The beer pours clear, red-brown with a huge, billowing cappuccino head. Seriously, this was the kind of pour where you start pouring and the glass immediately fills with about 90% foam. Anyway, after about 10 minutes I got a proper-looking beer; that photo doesn't lie. The aroma has lots of charred malts, roast, burnt bread. The flavor is lightly sweet with lots of earthy bitterness, charred wood, burnt marshmallows, subtle baking cocoa, charcoal, dirt. Light bodied with very lively carbonation, even after the 10-minute wait the beer is still excessively carbonated. There's light sweetness to finish, with further bitterness of earth and charred malts, some bittersweet baking cocoa, dirt, filter coffee and a bit of grainy, burnt bread. The over-abundance of carbonation is a shame because it really impedes the beer’s character. Once the carbonation settles down, though, you can taste a lot more of the nuances here, and the beer is quite good. Conditioning issues aside, it’s tasty stuff. (Score: 3.5/5.0)

Monday 13 January 2014

Beer Tasting: Weird Beard Little Things That Kill Batch 3

Packed full of Cascade, Centennial and Nelson Sauvin, this is the most recent iteration from Weird Beard's Little Things That Kill series of low-ABV pale ales - or session IPA, if you like. This one is far and away my favourite, and it clocks in at 3.4% ABV. The hop character is clear and expressive and balances perfectly against the restrained pale malt sweetness. Seriously, to achieve the kind of hop depth that's present here while keeping the beer drinkable and not overly bitter is no mean feat. Upon reflection, this isn't only Weird Beard's best Little Things That Kill beer, it is (in my opinion) their best overall beer to date. If you see a bottle, buy it and drink it immediately because I would imagine the nuance currently present in the beer will fade away quickly.

Tasting notes:

Pours clear gold, lightly effervescent with a sturdy, frothy white head. The aroma is unbelievably gorgeous, loaded with pithy grapefruit and lightly pissy nelson; it actually brings to mind something from Hill Farmstead, like their Walden (4% ABV, hopped with Motueka, Amarillo and Simcoe). Light sweet flavor with delicate, lightly dry pale malt sweetness, upon which the hops do sing. Just lots more grapefruit pith, lemon rind, pee - I love it. Light bodied with fine carbonation. Perfectly balanced to finish with mild pale, biscuity malts, faint pine needle resin, more grapefruit pith, faint tangy tangerine and lemon. Gorgeous. This is far and away this best beer I have had from this brewery. (Score: 4.4/5.0)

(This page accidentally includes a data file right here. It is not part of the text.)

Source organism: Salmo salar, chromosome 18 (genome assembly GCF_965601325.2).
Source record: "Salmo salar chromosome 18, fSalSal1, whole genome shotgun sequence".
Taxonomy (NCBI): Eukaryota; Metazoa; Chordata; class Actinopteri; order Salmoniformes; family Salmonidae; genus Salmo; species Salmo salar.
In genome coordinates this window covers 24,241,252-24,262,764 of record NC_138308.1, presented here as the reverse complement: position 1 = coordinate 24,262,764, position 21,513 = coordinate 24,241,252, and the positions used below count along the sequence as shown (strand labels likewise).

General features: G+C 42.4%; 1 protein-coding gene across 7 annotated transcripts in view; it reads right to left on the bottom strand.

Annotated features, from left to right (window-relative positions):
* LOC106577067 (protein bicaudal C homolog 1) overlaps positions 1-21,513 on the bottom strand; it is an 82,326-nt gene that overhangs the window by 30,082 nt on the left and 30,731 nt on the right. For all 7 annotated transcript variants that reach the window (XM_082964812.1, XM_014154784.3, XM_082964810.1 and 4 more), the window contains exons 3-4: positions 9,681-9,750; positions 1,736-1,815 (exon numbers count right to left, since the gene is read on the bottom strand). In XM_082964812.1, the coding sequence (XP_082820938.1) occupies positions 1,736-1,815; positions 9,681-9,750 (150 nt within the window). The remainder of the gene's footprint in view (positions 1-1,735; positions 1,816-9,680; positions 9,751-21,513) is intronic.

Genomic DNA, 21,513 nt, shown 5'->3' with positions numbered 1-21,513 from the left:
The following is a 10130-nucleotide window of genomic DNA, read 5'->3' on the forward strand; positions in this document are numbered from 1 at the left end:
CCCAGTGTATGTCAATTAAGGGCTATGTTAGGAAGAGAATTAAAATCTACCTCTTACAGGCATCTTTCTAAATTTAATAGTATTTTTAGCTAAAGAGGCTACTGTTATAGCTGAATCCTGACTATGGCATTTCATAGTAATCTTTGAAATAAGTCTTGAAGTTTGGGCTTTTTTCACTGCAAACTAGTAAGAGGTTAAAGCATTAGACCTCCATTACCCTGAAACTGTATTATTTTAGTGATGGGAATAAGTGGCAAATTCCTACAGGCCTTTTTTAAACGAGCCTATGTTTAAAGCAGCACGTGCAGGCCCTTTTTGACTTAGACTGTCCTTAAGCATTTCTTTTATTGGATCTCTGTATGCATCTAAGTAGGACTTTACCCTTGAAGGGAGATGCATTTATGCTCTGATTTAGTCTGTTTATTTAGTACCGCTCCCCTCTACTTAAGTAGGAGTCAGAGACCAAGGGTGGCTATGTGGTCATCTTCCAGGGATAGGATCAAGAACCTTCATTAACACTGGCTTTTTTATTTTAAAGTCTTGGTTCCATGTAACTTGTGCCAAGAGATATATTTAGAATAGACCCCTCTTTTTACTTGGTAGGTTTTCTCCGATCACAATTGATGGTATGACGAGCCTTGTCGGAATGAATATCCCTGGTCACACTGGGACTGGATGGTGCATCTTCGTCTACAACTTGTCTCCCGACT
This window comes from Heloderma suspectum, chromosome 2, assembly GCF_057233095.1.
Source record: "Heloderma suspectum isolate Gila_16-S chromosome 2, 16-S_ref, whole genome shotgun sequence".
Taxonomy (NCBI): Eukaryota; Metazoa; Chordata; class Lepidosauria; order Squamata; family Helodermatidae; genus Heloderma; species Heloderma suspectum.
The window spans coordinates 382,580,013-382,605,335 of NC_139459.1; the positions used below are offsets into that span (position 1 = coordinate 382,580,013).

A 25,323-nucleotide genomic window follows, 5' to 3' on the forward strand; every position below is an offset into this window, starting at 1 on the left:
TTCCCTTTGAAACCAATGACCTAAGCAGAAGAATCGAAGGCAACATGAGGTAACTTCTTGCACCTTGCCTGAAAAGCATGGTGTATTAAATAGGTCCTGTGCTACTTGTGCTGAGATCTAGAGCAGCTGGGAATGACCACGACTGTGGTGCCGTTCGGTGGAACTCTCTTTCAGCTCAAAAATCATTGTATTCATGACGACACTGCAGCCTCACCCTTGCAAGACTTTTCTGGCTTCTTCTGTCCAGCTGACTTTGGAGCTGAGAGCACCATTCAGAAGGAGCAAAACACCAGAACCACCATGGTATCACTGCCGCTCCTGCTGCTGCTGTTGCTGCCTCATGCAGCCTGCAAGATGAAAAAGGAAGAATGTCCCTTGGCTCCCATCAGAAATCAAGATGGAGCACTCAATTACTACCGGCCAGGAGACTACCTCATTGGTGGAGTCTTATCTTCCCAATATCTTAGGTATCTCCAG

Tuesday 7 January 2014

Beer Tasting: Some of London's Best

I had a friend visiting town recently, a former Londoner, so to honour his presence he and I (and one other fella) worked our way through a line-up featuring some of London's best breweries. It was a great way to pass an afternoon. First I'll give you the quick and dirty summary, with just a sentence or two on each beer along with its overall score. If you want, you can then read further elaboration on the top scorers below.

- Partizan Saison Grisette Burgundy Barrel Aged: exceptionally well balanced with restrained citric tang, light doughy malt sweetness and touches of bitter hay. (4.1/5.0)

- The Kernel Biere de Table (Barrel Aged #4): elegant and well balanced, with delicate funk, tangy lemon and mellow wood. (4.1/5.0)

- The Kernel Pale Ale Galaxy Amarillo: this is The Kernel on form. Pithy citrus with clean minerality and near-perfect balance. (4.1/5.0)

- Brew By Numbers 01/05 Saison - Saphir & Lemon: a well constructed saison with notes of dough, wheat, yeast and citrus fruits. (4.1/5.0)